To assess the effectiveness of electromechanical and robot‐assisted arm training for improving activities of daily living, arm function, and arm muscle strength in people after stroke. We also assessed the acceptability and safety of the therapy.

Search methods

We searched the Cochrane Stroke Group’s Trials Register (last searched January 2018), the Cochrane Central Register of Controlled Trials (CENTRAL) (the Cochrane Library 2018, Issue 1), MEDLINE (1950 to January 2018), Embase (1980 to January 2018), CINAHL (1982 to January 2018), AMED (1985 to January 2018), SPORTDiscus (1949 to January 2018), PEDro (searched February 2018), Compendex (1972 to January 2018), and Inspec (1969 to January 2018). We also handsearched relevant conference proceedings, searched trials and research registers, checked reference lists, and contacted trialists, experts, and researchers in our field, as well as manufacturers of commercial devices.

Selection criteria

Randomised controlled trials comparing electromechanical and robot‐assisted arm training for recovery of arm function with other rehabilitation or placebo interventions, or no treatment, for people after stroke.

Data collection and analysis

Two review authors independently selected trials for inclusion, assessed trial quality and risk of bias, used the GRADE approach to assess the quality of the body of evidence, and extracted data. We contacted trialists for additional information. We analysed the results as standardised mean differences (SMDs) for continuous variables and risk differences (RDs) for dichotomous variables.

Main results

We included 45 trials (involving 1619 participants) in this update of our review. Electromechanical and robot‐assisted arm training improved activities of daily living scores (SMD 0.31, 95% confidence interval (CI) 0.09 to 0.52, P = 0.0005; I² = 59%; 24 studies, 957 participants, high‐quality evidence), arm function (SMD 0.32, 95% CI 0.18 to 0.46, P < 0.0001, I² = 36%, 41 studies, 1452 participants, high‐quality evidence), and arm muscle strength (SMD 0.46, 95% CI 0.16 to 0.77, P = 0.003, I² = 76%, 23 studies, 826 participants, high‐quality evidence). Electromechanical and robot‐assisted arm training did not increase the risk of participant dropout (RD 0.00, 95% CI ‐0.02 to 0.02, P = 0.93, I² = 0%, 45 studies, 1619 participants, high‐quality evidence), and adverse events were rare.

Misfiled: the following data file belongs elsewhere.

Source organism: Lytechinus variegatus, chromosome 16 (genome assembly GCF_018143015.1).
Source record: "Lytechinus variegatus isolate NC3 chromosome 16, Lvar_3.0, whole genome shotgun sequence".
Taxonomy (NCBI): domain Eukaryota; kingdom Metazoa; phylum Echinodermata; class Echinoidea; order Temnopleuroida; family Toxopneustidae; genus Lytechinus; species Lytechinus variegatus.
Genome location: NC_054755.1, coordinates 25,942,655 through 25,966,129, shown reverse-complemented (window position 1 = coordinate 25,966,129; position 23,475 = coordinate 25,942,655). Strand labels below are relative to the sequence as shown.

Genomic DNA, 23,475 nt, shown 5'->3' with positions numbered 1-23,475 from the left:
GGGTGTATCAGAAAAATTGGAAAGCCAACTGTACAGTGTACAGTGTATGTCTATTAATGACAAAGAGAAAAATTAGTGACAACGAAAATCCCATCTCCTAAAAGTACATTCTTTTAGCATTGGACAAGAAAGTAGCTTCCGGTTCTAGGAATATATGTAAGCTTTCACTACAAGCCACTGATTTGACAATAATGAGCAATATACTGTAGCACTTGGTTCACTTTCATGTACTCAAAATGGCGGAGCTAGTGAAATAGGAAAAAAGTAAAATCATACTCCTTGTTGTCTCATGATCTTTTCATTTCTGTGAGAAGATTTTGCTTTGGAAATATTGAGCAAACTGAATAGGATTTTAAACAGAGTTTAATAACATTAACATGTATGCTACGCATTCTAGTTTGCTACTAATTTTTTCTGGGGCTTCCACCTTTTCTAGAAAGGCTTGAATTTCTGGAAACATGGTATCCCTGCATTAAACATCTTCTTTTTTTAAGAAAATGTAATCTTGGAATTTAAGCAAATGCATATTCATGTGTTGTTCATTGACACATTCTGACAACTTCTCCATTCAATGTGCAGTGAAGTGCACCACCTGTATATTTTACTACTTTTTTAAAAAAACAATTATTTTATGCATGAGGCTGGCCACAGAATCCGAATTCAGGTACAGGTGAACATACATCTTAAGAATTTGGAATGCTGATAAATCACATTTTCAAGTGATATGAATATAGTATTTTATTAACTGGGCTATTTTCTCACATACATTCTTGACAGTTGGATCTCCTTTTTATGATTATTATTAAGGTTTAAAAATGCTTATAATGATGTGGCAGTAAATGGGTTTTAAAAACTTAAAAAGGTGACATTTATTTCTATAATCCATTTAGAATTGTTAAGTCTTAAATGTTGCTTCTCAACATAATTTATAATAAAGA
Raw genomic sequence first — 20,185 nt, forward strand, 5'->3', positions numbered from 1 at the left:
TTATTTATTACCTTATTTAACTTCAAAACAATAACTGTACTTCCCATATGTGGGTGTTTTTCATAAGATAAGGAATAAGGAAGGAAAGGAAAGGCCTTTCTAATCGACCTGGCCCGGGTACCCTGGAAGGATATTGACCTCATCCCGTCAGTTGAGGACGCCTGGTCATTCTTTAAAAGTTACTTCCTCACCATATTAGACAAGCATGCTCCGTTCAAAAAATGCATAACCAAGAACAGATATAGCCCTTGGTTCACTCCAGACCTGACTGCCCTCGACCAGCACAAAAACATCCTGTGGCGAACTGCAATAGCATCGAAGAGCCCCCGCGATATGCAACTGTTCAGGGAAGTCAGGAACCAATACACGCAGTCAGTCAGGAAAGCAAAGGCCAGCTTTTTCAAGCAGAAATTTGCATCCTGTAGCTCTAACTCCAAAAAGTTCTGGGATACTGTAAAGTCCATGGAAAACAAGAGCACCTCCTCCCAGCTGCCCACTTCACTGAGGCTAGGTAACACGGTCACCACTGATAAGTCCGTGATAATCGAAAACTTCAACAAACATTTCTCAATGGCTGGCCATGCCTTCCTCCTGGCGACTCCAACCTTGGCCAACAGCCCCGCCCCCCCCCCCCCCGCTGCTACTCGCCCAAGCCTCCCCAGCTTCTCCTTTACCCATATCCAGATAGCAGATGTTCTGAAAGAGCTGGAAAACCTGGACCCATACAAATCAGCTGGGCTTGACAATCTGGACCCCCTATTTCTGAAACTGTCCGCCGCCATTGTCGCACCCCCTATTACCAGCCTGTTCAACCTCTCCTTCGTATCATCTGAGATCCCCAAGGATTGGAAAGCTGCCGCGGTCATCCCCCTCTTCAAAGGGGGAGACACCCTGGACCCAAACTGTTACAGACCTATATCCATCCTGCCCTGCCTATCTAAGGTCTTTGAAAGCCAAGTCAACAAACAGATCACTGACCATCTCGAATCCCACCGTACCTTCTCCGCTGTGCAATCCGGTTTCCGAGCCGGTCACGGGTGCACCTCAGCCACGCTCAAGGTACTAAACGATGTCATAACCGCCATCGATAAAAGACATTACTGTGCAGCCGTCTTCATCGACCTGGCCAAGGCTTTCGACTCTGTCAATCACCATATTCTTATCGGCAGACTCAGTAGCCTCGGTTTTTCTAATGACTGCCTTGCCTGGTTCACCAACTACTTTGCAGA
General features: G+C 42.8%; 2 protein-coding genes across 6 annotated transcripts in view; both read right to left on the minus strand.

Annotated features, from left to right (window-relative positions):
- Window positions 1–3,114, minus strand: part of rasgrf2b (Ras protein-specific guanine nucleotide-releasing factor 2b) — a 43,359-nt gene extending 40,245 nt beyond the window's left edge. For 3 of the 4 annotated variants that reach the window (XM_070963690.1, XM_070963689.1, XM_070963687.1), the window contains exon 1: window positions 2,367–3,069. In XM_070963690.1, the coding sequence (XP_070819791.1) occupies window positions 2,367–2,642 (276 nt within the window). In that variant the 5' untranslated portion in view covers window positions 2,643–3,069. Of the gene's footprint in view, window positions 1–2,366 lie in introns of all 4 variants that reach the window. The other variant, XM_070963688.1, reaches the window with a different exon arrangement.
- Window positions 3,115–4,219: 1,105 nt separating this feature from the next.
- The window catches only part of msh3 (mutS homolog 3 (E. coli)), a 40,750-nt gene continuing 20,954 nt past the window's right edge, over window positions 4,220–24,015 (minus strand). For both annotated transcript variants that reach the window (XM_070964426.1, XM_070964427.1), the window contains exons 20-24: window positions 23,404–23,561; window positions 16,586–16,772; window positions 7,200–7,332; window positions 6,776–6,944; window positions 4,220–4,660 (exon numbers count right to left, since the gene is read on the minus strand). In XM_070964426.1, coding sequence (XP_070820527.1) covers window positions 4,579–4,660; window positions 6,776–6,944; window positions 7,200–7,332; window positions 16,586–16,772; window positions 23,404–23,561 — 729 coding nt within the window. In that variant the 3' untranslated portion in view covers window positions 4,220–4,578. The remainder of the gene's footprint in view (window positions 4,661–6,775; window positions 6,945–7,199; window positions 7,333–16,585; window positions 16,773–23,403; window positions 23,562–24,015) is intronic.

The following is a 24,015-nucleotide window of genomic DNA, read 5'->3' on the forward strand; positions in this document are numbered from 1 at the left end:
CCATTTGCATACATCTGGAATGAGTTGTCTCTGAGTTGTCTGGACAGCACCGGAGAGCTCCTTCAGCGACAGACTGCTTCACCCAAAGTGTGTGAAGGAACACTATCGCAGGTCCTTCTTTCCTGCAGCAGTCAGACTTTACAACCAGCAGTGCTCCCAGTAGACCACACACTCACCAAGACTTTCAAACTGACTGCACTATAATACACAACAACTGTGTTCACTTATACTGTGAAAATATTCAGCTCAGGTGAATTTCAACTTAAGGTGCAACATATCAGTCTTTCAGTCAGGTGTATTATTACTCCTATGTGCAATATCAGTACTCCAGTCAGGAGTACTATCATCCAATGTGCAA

Authors’ conclusions

People who receive electromechanical and robot‐assisted arm training after stroke might improve their activities of daily living, arm function, and arm muscle strength. However, the results must be interpreted with caution although the quality of the evidence was high, because there were variations between the trials in: the intensity, duration, and amount of training; type of treatment; participant characteristics; and measurements used.

Plain language summary

Electromechanical‐assisted training for improving arm function and disability after stroke

Review question

To assess the effects of electromechanical and robot‐assisted arm training for improving arm function in people who have had a stroke.

Background

More than two‐thirds of people who have had a stroke have difficulties with reduced arm function, which can restrict a person’s ability to perform everyday activities, reduce productivity, limit social activities, and lead to economic burden. Electromechanical and robot‐assisted arm training uses specialised machines to assist rehabilitation in supporting shoulder, elbow, or hand movements. However, the role of electromechanical and robot‐assisted arm training for improving arm function after stroke is unclear.

Study characteristics

We identified 45 trials (involving 1619 participants) up to January 2018 and included them in our review. Twenty‐four different electromechanical devices were described in the trials, which compared electromechanical and robot‐assisted arm training with a variety of other interventions. Participants were between 21 to 80 years of age, the duration of the trials ranged from two to 12 weeks, the size of the trials was between eight and 127 participants, and the primary outcome (activities of daily living: the most important target variable measured) differed between the included trials.